Admirers of Phillip Nzamba Kitonga mostly talk about his humility.
They marvel at how impressive it was for a man who once held the future of the country in his hands, while driving constitutional reforms.
“We would walk along Waiyaki Way where our offices were, to look for lunch, always on foot. Nobody would imagine he was chairman of a commission,” says Abdirashid Abdullahi, who served with Kitonga at the Committee of Experts (CoE) on constitutional review.
Asked to sum up what made Kitonga (pictured) stand out, his colleagues and friends struggle to put a word to it. For some, he embodied the seriousness that the commission represented. At a time the country was polarised along tribal lines, one of Kitonga’s roles was to come up with a draft constitution that would heal the nation from the hurts and pains it had gone through in the 2007/08 post-election violence; and this he did without fear or favour.
“It would have been easy for him to lean on one side. The process was heavily political, but he never allowed the many external voices to distract him,” says Atsango Chesoni, who was also a member of the commission.
Then there are those who knew the other side of Kitonga. The man loved his drink chilled, and often easy conversations would flow when spending time with his peers.
He relished slow African music; a mix of Kwaito and Rumba. Sometimes rhythms and blues, or country music would do. His very close friends say he was naughty and would crack deep jokes laced with legal jargon that only people in his profession would get.
His food of choice was mostly well-made chicken with ugali. In between those bites, he would mostly talk about the cases he had handled at the peak of his law career, before he became Law Society of Kenya chairman, at a time the institution was a globally-recognised force.
“He was a fun guy. Most people do not know it, but he was extremely hilarious. Since I heard of his death, I have been replaying the interesting conversations we had,” says Bobby Mkangi, who also worked at CoE.
Mr Mkangi tells of an incident in Mombasa where they had gone for deliberations during the drafting of the constitution. After an easy evening of mnazi and dance, it was time to leave the pub. When they stepped out to get a taxi, most of the drivers recognised Kitonga. They hiked their rates to almost triple the normal amount. Kitonga shook his head and walked on. Not even the random calls of “chairman!” from the drivers made him stop.
Frustrated by the attempts to swindle him, he jumped into a tuk-tuk and off they went, to the surprise of the taxi drivers.
“They could not believe that a well-known chairman of the Committee of Experts would choose a tuk-tuk as his means of transport. But that was Kitonga for you; he never allowed people to take advantage of him,” says Mkangi.
Rarieda MP and lawyer Otiende Amollo says one of the less-mentioned pleasures of Kitonga was his passion for football. He was instrumental in forming Wakili-FC, a football club for lawyers that was founded in the late 1990s.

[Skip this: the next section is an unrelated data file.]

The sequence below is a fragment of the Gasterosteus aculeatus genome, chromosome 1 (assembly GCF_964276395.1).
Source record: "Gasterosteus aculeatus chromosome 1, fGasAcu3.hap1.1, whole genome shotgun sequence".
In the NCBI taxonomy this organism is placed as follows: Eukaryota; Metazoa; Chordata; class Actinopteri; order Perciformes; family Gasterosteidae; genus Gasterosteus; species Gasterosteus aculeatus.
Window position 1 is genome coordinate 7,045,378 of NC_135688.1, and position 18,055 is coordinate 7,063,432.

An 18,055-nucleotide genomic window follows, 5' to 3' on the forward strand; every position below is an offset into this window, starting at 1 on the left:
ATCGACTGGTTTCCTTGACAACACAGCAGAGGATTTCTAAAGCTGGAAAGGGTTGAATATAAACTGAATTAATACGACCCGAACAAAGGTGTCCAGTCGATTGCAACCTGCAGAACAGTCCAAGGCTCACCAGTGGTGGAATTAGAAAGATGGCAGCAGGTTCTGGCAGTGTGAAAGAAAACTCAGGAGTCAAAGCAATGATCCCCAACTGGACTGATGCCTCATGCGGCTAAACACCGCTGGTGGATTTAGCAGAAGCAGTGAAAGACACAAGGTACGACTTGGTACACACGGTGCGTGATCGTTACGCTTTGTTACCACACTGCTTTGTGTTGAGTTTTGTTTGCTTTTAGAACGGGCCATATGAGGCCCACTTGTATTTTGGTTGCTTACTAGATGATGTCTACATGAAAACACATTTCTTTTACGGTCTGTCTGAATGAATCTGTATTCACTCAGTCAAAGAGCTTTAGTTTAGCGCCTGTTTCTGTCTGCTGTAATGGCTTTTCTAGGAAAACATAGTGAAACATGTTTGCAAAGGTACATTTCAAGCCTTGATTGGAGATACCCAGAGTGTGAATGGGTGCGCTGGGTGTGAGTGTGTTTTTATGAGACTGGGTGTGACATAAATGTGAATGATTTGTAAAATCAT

“He even played in the club for a while. He loved the game. We have lost a great man,” says Mr Otiende.
When news of his death came on Saturday evening, streams of messages of condolences flowed on social media and off the net.
“He’s the reason I went to law school. Our close friendship and his pro-bono representation of the poor inspired me to become a lawyer,” wrote Prof Makau Mutua on Twitter.
Fred Chisuma recalled walking into Kitonga’s law firm when he had a civil suit and getting fascinated at the attention he got. “I was not rich. But he listened to me and even gave me a glass of water when I got emotional about the case,” says Chisuma.
President Uhuru Kenyatta described Nzamba as a constitutional law stalwart and a patriotic Kenyan with unmatched legal prowess. “We all remember and are forever indebted to Nzamba and his Committee of Experts for midwifing the 2010 Constitution and for his many exploits as a lawyer of high standing,” the President eulogised.
Opposition leader Raila Odinga praised Kitonga for consistently interpreting the Constitution to make sure it grew with the people.
Kitonga’s greatest undoing, his colleagues say, was his intolerable patience.
Ekuru Aukot, who was in the CoE, recalls the many days they had conflict of ideology, and how Kitonga sat through it all without losing his cool.
“He hated controversy, and he did everything to avoid getting into conflict,” said says Prof Aukot.
Otiende says the experts would violently disagree intellectually, and Kitonga would watch it all without uttering a word. “The fierce arguments, the walkouts, the sulking, the heavy air of suspicion that sometimes engulfed the room as they discussed the course of the constitution; he bore it with stride. Sometimes, we would tell him to take sides. He was chairman and we felt he needed to show his might when things went down. He never did,” says Otiende.
The only time he lost his cool, Mkangi recalls, was when a columnist wrote that Kitonga’s team was idle and a waste of taxpayers’ money.
“He had laboured on the document, held several meetings. He developed a bad back and had to get orthopedic chair because of the long hours he sat working on the article. He was offended,” says Mkangi. Through it all, his ability to forgive easily came to fore.
Journalists remembered him as the man who always welcomed the media to his office, and broke down legalese in the most basic language.
He leaves behind a legacy of fighting for justice; embodied by the motto of his law firm F?at j?stitia ruat cælum – let justice be done though the heavens fall. Let justice prevail.
To his peers, the fact that his body first lay in a small mortuary in Machakos, solidifies his humility in life and in death. The body was yesterday transferred to Lee Funeral Home in Nairobi.
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